9. Yellow Stone In Wyoming

It was not until I visited the yellow stone that I realized it was the first national park in America. The attraction has a fantastic landscape with breathtaking sites. I found places like the steaming geysers, hot springs and the long trails to be incredible. You can also book a tour guide and have yourself driven through the Lamar and Hayden valleys. I found the place fun and exciting, given that I am a nature lover.

10. The Statue Of Liberty

Leaving the United States without visiting the Statue of Liberty is one mistake that I was not going to make. I thus decided to make my last days exclusive by flying to New York which is easily one of the most happening places for planning a vacation.

The copper statue is phenomenal. Staircases are available to get you to the balcony where you can observe the stature better. The tickets were however limited, and it is only by luck that I got one.

Final Words

Throughout my visit, I learned that the US is a fascinating country with many attraction centers which are not only fun but exciting to visit. I also noticed that if you don’t have a plan, you may find it hard choosing which place to visit and which one to spare for your next visit. My adventure was not only successful but also splendid.

– By Jenny Travens

Maasai Mara: 5 Things that make it a Great Destination for Safaris

Every year, magic that attracts large numbers of tourists happens. Over 2 million herbivores, acting on uumm… animal instinct – and all that pun – move homes. The grass, they note, is greener on the other side. So they migrate from Serengeti National Park in Tanzania to the Maasai Mara to enjoy a few months of pure bliss, fattening, a few births, and the usual survival of the fittest. This feat is so majestic that it has been dubbed The World Cup of Wildlife, and earned its place as one of the world’s wonders. But is that all there is to the Mara?

A little about Maasai Mara…
You cannot talk of parks in Africa without mentioning Maasai Mara. The 1.510km park lies southwest part of Kenya, and it borders the Serengeti of Tanzania. Several tented accommodations host over 100,000 visitors every year. On a random day of the peak season – usually July to October, you won’t miss at least five safari vans in the park.

WhatsApp Image 2019-09-03 at 11.05.15

Image: AJK
Image: Maasai Mara

Here are five fascinating facts about this national reserve.

The Locals love their Mara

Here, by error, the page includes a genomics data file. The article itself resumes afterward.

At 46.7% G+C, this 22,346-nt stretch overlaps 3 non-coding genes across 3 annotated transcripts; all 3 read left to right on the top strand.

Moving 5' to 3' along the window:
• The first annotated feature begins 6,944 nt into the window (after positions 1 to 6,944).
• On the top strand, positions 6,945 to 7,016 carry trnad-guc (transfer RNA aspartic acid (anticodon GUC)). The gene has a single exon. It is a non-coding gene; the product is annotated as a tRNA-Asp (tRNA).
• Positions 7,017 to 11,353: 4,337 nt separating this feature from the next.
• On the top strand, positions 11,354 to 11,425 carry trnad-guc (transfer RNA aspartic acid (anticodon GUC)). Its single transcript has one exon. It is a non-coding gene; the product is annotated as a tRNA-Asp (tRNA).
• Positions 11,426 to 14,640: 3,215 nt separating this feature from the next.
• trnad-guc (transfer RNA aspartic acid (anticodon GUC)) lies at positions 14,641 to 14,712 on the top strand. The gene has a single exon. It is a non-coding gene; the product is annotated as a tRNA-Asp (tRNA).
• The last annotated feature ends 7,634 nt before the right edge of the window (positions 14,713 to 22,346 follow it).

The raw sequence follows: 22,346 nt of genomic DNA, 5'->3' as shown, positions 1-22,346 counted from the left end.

One of the most unique things about Maasai Mara is its connection to the local community. You see, it is named for the Maa community that has lived here since the 17th century. The local authorities are in charge of the management of most of the park, a fact that has helped resolve wildlife-human conflicts in the region.

WhatsApp Image 2019-09-03 at 11.05.25

Image: AJK

Home to the Big Five… and then some
The Mara is home to almost 100 species of mammals. It is also where you will find all members of the Big Five: Lion, Elephant, Cape Buffalo, Leopard, and Rhinoceros. It makes sense that the park houses this large number being as it measures 1,510 km2.

Over the years, man has been unkind to wildlife, killing and exploiting game for his own benefit. However, a census done in 2017 shows the number of elephants, lions, giraffes, and almost every large mammal in the Mara to be increasing when compared to those of 2014. These good news can be attributed to the intentional conversation efforts being made by various parties, and we all laud them.

Quick fun fact: the Mara is also fondly known as the Kingdom of Lions.

WhatsApp Image 2019-09-03 at 11.06.20

Image: AJK

Four Different Topographies
The Mara is divided into four different topographies; Ngama Hills, Oloololo Escarpment, Mara Triangle, and Central Plains. Ngama Hills is 2025 meters above sea level and is characterized by sandy soil that black rhinos seem to love. The Oloololo Escarpment was once densely populated with trees, but elephants damaged most of them so that now it’s mostly grassland. The Mara River crosses here, making this area an animal haven.

The Mara Triangle is also mostly a lush grassland that borders the Mara River and is well-loved by animals. It is quite popular with visitors. In the Central Plains, you will find antelopes and gazelles that prefer to graze in the open grassland where they can see their predators.

Bird Species – so Many Types